She started running again, stumbled and fell to the sand, her heart racing. She saw that she still clenched the note in her hand. She opened it and read the words again. "This is my wish, please help me see it through. Please do this!!" She put her arms around her head and started to cry hysterically.

"Why, why, why didn't he tell me?" She tried to get up, but fell back down. After minutes of sobbing and agonizing, she realized it was most likely too late to save him. When he was determined to do something, he usually had a flawless plan, and executed it perfectly. Now, hopelessly, she thought, if this is what he wanted, she must do her part to make sure it ends as he had planned.

She got up, looked again in both directions and then toward the sea. She walked slowly into the water. When it was up to her waist, she tore the note into tiny pieces, dove below the surface and scattered the pieces along the ocean floor. She wished she could stay down and be with him there forever, but her natural instincts pulled her to the surface. She swam in, and slowly made her way back to the house.

Chapter Two

Ding!! The attention signal from the cockpit awakened her. "Once again, folks, this is your captain. We are approaching JFK and should be on the ground in about 20 minutes. The weather in New York is overcast, the temperature is 55 degrees. Hope you enjoyed your trip and thanks for flying with us today."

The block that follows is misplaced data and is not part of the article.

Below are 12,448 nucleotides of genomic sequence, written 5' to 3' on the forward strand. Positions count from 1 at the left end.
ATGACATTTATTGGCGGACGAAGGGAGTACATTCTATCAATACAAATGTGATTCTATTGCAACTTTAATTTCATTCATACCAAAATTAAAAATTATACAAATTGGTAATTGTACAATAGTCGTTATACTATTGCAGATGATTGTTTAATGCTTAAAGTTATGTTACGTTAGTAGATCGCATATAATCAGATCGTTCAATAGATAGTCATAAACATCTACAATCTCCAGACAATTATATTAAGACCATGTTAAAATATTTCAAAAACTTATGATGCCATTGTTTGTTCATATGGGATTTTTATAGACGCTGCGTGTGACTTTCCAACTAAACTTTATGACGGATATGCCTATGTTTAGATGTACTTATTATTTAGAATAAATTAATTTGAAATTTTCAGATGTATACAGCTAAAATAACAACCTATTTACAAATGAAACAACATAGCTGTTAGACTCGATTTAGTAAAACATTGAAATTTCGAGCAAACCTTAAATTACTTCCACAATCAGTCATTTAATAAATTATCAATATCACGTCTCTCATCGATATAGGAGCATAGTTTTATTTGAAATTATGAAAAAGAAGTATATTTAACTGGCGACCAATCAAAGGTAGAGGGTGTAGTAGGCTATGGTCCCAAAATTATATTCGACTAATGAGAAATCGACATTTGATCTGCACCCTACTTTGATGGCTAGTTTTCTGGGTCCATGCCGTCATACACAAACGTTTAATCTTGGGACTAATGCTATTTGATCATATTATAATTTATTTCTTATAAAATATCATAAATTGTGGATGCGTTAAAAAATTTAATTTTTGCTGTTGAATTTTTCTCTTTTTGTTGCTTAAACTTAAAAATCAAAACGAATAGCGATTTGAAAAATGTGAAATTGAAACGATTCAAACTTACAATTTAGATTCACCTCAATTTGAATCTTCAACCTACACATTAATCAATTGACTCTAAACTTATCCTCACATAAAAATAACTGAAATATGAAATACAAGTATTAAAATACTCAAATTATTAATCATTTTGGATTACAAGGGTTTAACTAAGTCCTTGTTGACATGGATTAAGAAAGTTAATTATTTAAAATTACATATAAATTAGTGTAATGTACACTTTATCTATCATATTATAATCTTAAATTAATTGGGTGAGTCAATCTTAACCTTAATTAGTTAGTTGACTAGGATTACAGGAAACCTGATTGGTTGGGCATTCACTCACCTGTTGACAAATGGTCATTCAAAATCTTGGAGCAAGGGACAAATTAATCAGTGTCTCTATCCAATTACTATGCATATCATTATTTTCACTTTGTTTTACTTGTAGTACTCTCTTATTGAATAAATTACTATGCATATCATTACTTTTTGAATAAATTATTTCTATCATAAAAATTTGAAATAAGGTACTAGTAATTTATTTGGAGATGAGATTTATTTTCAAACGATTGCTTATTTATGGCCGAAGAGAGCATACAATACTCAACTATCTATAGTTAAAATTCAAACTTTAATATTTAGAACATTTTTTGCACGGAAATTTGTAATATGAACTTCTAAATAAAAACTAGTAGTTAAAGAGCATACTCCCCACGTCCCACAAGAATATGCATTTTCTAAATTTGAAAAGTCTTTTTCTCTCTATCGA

Angie immediately thought about her husband's coffin in the cargo hold. She had done as he wished. She had waited two endless hours, called the constable's office and reported him missing. Someone had already reported a body washed up on the beach on the far side of the island, and they had sent out a team to investigate. The constable had sent an officer to pick her up and bring her to the morgue at the small hospital on the island.

When Angie arrived there she had to wait for what seemed like forever until they brought in the body. She almost could not bear to look at it. It was emaciated from being in the water, and the face had been battered by the rocks, but she was sure it was Aldo and officially identified the body. She had called George and he made the arrangements to get the body back to the states. George Macklin was an old and dear friend. He owned and operated Macklin's Funeral Home in Syosset on Long Island, New York, where Aldo and Angie resided. He and his wife, Freda, were very close friends with Angie and Aldo for as long as she could remember. Freda had died eight years before in a freak accident at home. She liked her martinis and was frequently inebriated. George found her in the pool late one night when he returned from a Rotary Club meeting.